The Bruins seemingly have quite a few roster decisions to address what with all the pending UFA’s and RFA’s (https://www.spotrac.com/nhl/free-agents/boston-bruins [spotrac.com]), as well as projecting who to protect (or not, as the case may be) in connection with preparing for the Seattle expansion draft.  At the time of the Vegas draft, the Bruins protected seven forwards, three defensemen, and one goalie.  Assuming they use the same formula, a few of the protected players are relatively easily identified in my view:  Patrice Bergeron (F), Brad Marchand (F), David Pastrňák (F), Charlie Coyle (F), David Krejci (F), and Tuukka Rask (G).

( Photo Credit: Richard A. Whittaker/Icon Sportswire via Getty Images)

The status of David Krejci is intriguing.  Most consider the center iceman to be one of the “core” members of the current Bruins roster.  There is no arguing that he’s played a significant role in the recent successes of the team.  Having said that, however, Krejci has one year left under his current contract, which will pay him a base salary of $7,000,000 with a cap hit of $7,250,000.  Krejci will be a UFA in the 2021 offseason and will also turn 35-years-old.  Krejci currently has a no-trade clause.  Under the rules of the expansion draft, if he declines to waive that clause, the Bruins must protect him.  With only one year left on his current deal, protecting Krejci might be risky unless he’s willing to sign a team-friendly deal to potentially finish his career as a Boston Bruin. 

Jake DeBrusk is another question mark for me.  While he exhibits a tremendous amount of talent and ability, he can be an inconsistent player.  Jake’s current contract is a very team-friendly entry-level base salary of $832,500 with a cap hit of $863,333.  He will be an RFA in 2020, and it will be interesting to see how the Bruins handle Jake’s next contract or where he may land in planning for the expansion draft.  

( Photo Credit: Mike Stobe / NHLI via Getty Images )

The looming concern for me is how the Bruins will handle the defensive core when it comes time for the expansion draft.  Much of this decision could be further complicated by the Torey Krug contract situation.  If and/or when the Krug extension gets done, then it’s safe to assume that Krug becomes a member of the protected group.  In my opinion, Brandon Carlo and Charlie McAvoy are future franchise defensemen, and they need to be protected. Matt Grzelcyk may likely find himself as the odd man out in this scenario, which is unfortunate.  He is developing into a solid defenseman, with offensive output potential.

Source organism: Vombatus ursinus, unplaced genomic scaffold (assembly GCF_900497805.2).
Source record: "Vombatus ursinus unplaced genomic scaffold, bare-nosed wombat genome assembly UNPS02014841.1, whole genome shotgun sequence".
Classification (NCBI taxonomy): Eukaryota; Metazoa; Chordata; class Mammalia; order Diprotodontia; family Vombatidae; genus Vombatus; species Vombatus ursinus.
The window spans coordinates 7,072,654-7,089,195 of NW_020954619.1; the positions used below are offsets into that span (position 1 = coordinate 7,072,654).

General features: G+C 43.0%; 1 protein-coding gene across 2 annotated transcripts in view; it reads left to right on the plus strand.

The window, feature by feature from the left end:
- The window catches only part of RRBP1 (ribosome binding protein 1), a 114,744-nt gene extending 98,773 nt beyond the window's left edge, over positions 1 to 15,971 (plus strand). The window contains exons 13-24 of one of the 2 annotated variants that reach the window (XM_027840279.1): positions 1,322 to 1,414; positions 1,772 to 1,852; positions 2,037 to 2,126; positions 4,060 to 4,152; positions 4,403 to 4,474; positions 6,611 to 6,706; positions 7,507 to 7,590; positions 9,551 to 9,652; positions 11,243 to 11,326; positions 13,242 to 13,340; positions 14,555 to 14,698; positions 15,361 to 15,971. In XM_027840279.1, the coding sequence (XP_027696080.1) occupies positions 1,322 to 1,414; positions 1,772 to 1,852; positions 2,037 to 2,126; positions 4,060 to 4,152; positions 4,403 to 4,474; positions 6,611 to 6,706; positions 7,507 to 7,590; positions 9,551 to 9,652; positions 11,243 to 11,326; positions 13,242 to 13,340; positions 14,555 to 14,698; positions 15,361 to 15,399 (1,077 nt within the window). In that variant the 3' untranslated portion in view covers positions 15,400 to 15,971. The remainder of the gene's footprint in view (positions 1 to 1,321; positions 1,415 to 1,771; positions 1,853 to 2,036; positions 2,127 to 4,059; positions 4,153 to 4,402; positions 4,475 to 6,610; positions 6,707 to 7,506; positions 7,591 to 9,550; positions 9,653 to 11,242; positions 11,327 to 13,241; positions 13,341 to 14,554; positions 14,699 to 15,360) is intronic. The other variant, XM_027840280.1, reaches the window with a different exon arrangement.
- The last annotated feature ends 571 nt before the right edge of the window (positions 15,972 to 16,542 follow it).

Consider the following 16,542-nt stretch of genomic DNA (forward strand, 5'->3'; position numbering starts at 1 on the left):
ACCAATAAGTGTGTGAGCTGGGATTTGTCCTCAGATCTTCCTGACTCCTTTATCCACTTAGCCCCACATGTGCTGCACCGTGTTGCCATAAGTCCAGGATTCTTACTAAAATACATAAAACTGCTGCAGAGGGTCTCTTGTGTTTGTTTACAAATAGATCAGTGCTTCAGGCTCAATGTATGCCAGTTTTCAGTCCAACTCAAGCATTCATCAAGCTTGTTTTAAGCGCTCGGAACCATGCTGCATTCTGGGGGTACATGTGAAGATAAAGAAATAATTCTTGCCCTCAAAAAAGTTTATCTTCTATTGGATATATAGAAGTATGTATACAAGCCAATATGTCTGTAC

I don’t envy Don Sweeney and company.  These upcoming decisions could likely have a significant impact on the future of the Boston Bruins roster.

Check out the new Black N’ Gold Hockey Podcast episode 178 that we recorded below on 5-10-20! You can find our show on many worldwide platforms such as Apple Podcasts, Google Podcasts, iHeart Radio, Spotify, SoundCloud, and Stitcher!

Please subscribe to our new Black N’ Gold Hockey YouTube channel! We’d really appreciate the continued support. Click HERE for exciting Black N’ Gold online content!!

Bruins Will Have Challenging Offseason With New Salary Cap Reports

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( PHOTO CREDIT: Stephanie Gois on Pinterest )

By: Max Mainville | Check me out on Twitter @tkdmaxbjj

With the NHL on pause due to the current COVID-19 pandemic that is essentially putting the entire world on hold, there have been a large number of questions regarding the future of the 2019-2020 regular-season as well as the subsequent postseason and how it may have an impact on the 2020-2021 campaign.

Today, April 17th, 2020, St. Louis Blues reporter Andy Strickland tweeted that the players of the league were informed on a call that the salary cap will remain the exact same for the upcoming season, flatlining at $81.5 million. Strickland went on to say that there were many ideas and scenarios presented to the players, including this one, and there are “several variables” that played a part in this decision.

Going back to earlier in the season, on March 4th, NHL deputy commissioner Bill Daly announced that the salary cap would increase from the current $81.5 million to anywhere from $84 million to $88.2 million. This, of course, was before the COVID-19 pandemic, and it created a sense of security for teams around the league who have numerous players with expiring contracts come July 1st. One of those teams that would have benefited greatly from a raise in salary cap? The Boston Bruins.

Below is the full list of Boston Bruins players that have expiring deals come July 1st, 2020 as per CapFriendly:

NHL Roster: